Student Behaviour: Theory and Practice for Teachers

By Louise Porter | Go to book overview

3
APPLIED BEHAVIOUR
ANALYSIS

A major concern within the behavioural approach to teaching is with the identification
of things and events which children find rewarding and to structure the teaching
environment so as to make access to these rewards dependent upon behaviour which
the teacher wants to encourage in his class.

Wheldall & Merrett (1984: 19)


KEY POINTS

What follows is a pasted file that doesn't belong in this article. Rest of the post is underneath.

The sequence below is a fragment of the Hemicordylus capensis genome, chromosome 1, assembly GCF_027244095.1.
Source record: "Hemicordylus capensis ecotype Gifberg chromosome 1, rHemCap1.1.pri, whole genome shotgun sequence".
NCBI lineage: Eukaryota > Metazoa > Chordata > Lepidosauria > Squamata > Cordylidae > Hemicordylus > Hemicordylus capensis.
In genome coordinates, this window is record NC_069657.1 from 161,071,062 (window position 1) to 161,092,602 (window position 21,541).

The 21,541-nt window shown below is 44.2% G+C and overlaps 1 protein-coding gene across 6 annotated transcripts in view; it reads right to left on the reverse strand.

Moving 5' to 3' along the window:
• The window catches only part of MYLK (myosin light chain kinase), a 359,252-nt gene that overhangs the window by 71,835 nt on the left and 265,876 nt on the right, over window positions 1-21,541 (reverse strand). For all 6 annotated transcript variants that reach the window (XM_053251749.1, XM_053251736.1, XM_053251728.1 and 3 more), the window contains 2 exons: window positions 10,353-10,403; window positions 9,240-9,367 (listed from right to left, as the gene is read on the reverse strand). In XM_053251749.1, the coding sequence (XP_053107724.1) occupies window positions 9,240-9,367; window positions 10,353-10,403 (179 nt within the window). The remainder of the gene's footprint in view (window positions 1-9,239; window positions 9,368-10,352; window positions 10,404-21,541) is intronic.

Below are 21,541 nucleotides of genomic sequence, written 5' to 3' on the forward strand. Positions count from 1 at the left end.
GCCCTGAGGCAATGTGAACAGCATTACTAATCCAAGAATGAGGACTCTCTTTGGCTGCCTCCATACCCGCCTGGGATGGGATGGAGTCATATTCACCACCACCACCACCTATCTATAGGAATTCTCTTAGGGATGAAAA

Behaviour is controlled by the response it receives (its consequence). Thus, if you want to increase the rate of a behaviour, you must follow it with a reinforcing consequence; whereas, if you want to reduce its rate, you must follow it with a punishing consequence.
The environment (antecedents) can also make behaviours more or less likely to occur.
Reinforcers and punishments vary in intrusiveness (which is the extent to which they interrupt teaching) and restrictiveness (the extent to which students are subjected to external control).

Introduction

The behaviourist philosophy underpinning this cluster of theories is the most well known of any to be covered in this book. Its three permutations share the philosophy

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